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Print version ISSN 1807-5932

Clinics vol.66 no.7 São Paulo  2011 



Dexmedetomidine for the prevention of shivering during spinal anesthesia



Burhanettin Usta; Muhammet Gozdemir; Ruveyda Irem Demircioglu; Bunyamin Muslu; Huseyin Sert; Adnan Yaldiz

Department of Anesthesiology, Fatih University School of Medicine, Ankara, Turkey




PURPOSE: The aim of this study was to evaluate the effect of dexmedetomidine on shivering during spinal anesthesia.
METHODS: Sixty patients (American Society of Anesthesiologists physical status I or II, aged 18-50 years), scheduled for elective minor surgical operations under spinal anesthesia with hyperbaric bupivacaine, were enrolled. They were administered saline (group C, n = 30) or dexmedetomidine (group D, n = 30). Motor block was assessed using a Modified Bromage Scale. The presence of shivering was assessed by a blinded observer after the completion of subarachnoid drug injection.
RESULTS: Hypothermia was observed in 21 patients (70%) in group D and in 20 patients (66.7%) in group C (p = 0.781). Three patients (10%) in group D and 17 patients (56.7%) in group C experienced shivering (p = 0.001). The intensity of shivering was lower in group D than in group C (p = 0.001). Time from baseline to onset of shivering was 10 (5-15) min in group D and 15 (5-45) min in group C (p = 0.207).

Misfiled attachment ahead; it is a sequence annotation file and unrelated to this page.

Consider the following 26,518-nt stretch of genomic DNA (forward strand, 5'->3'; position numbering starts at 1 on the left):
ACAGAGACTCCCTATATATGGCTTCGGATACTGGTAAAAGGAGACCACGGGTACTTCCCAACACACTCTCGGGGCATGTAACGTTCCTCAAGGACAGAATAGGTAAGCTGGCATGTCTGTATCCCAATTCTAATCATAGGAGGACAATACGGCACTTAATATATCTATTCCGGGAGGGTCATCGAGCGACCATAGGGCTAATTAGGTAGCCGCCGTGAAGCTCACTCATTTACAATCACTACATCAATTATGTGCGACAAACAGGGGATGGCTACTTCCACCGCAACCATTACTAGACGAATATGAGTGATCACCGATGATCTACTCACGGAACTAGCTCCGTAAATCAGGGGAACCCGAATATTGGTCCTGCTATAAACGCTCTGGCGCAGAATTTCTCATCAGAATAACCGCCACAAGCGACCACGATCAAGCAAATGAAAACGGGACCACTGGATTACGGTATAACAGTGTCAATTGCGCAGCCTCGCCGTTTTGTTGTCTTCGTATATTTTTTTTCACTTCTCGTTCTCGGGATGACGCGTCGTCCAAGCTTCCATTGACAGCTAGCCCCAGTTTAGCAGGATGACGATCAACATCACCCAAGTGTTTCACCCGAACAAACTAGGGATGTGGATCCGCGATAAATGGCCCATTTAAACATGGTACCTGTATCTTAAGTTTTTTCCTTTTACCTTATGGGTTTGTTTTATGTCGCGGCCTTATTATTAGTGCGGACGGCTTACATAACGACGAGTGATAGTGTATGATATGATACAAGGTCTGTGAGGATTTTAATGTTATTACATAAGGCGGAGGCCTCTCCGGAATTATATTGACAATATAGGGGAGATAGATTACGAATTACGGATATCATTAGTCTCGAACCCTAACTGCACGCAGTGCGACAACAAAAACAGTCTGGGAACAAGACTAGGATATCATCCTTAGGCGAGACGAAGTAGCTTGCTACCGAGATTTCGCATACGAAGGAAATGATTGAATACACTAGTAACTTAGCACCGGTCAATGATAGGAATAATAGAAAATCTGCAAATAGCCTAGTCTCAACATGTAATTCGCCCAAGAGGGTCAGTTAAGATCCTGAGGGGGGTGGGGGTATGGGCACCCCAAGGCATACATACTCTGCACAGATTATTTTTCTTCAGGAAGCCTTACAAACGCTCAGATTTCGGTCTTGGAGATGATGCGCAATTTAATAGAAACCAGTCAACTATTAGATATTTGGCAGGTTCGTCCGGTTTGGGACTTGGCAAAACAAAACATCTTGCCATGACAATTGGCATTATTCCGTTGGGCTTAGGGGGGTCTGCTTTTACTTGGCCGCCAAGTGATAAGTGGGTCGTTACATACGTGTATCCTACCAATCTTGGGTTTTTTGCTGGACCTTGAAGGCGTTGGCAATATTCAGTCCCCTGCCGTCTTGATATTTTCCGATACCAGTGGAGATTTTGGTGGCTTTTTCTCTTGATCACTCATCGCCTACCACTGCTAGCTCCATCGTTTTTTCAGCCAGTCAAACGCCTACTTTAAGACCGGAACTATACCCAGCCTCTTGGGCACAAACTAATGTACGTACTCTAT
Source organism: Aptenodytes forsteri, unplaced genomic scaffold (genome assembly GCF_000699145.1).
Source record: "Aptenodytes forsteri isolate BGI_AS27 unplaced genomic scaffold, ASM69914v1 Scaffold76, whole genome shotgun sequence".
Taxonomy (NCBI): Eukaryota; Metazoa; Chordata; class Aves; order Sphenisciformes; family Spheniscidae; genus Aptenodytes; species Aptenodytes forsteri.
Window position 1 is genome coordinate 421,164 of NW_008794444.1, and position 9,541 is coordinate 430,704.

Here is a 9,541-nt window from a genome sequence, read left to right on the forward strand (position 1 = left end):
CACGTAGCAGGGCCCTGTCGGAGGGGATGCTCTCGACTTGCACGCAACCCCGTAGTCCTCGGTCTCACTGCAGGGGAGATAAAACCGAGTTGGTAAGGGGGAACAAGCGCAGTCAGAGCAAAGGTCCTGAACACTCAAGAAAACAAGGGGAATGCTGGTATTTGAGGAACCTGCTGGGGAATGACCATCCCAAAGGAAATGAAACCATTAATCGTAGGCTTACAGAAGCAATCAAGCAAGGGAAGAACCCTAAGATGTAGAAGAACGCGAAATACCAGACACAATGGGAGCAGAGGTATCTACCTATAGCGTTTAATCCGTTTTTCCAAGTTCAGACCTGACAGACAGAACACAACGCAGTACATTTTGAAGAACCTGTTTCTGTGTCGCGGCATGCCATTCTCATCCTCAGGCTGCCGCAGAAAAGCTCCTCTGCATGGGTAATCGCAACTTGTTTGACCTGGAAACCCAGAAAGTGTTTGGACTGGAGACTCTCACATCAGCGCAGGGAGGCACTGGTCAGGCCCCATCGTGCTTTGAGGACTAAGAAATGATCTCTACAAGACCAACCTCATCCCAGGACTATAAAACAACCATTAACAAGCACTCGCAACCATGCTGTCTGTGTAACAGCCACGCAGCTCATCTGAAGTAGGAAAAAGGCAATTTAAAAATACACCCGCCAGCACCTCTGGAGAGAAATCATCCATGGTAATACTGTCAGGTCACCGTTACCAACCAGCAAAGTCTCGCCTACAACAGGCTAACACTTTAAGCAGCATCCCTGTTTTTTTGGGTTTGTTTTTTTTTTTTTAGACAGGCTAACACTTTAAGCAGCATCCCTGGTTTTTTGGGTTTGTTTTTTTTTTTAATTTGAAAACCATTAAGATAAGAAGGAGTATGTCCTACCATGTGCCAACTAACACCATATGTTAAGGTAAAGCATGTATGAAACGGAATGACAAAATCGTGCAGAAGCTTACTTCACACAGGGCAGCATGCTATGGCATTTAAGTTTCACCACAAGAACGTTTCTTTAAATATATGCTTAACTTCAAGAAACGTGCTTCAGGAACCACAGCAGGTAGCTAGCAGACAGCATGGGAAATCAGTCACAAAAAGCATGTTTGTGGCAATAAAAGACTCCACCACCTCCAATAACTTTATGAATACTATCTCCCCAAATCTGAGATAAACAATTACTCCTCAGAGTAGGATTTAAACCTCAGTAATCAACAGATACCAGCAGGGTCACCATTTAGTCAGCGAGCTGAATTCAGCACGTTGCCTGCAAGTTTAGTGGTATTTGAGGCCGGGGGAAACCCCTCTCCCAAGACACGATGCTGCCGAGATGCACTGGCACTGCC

CONCLUSION: Dexmedetomidine infusion in the perioperative period significantly reduced shivering associated with spinal anesthesia during minor surgical procedures without any major adverse effect during the perioperative period. Therefore, we conclude that dexmedetomidine infusion is an effective drug for preventing shivering and providing sedation in patients during spinal anesthesia.

Keywords: Dexmedetomidine; Shivering; Spinal anesthesia.




Shivering is defined as an involuntary, repetitive activity of skeletal muscles. The mechanisms of shivering in patients undergoing surgery are mainly intraoperative heat loss, increased sympathetic tone, pain, and systemic release of pyrogens.1 Spinal anesthesia significantly impairs the thermoregulation system by inhibiting tonic vasoconstriction, which plays a significant role in temperature regulation.2 Spinal anesthesia also causes redistribution of core heat from the trunk (below the block level) to the peripheral tissues. These two effects predispose patients to hypothermia and shivering.3 The median incidence of shivering related to regional anesthesia observed in a review of 21 studies is 55%.1 Shivering increases oxygen consumption, lactic acidosis, carbon dioxide production, and metabolic rate by up to 400%.4,5 Therefore, shivering may cause problems in patients with low cardiac and pulmonary reserves. The best way to avoid these intraoperative and postoperative shivering-induced increases in hemodynamic and metabolic demands is to prevent shivering in the first place.1 Although dexmedetomidine is among several pharmacological agents used for the treatment of shivering, its effects on prevention of shivering during central neuraxial blockade have not been evaluated to date. Dexmedetomidine is a highly selective α2-adrenoceptor agonist with potent effects on the central nervous system.6-8 Henceforth, the aim of this study was to evaluate the effect of dexmedetomidine on shivering during spinal anesthesia.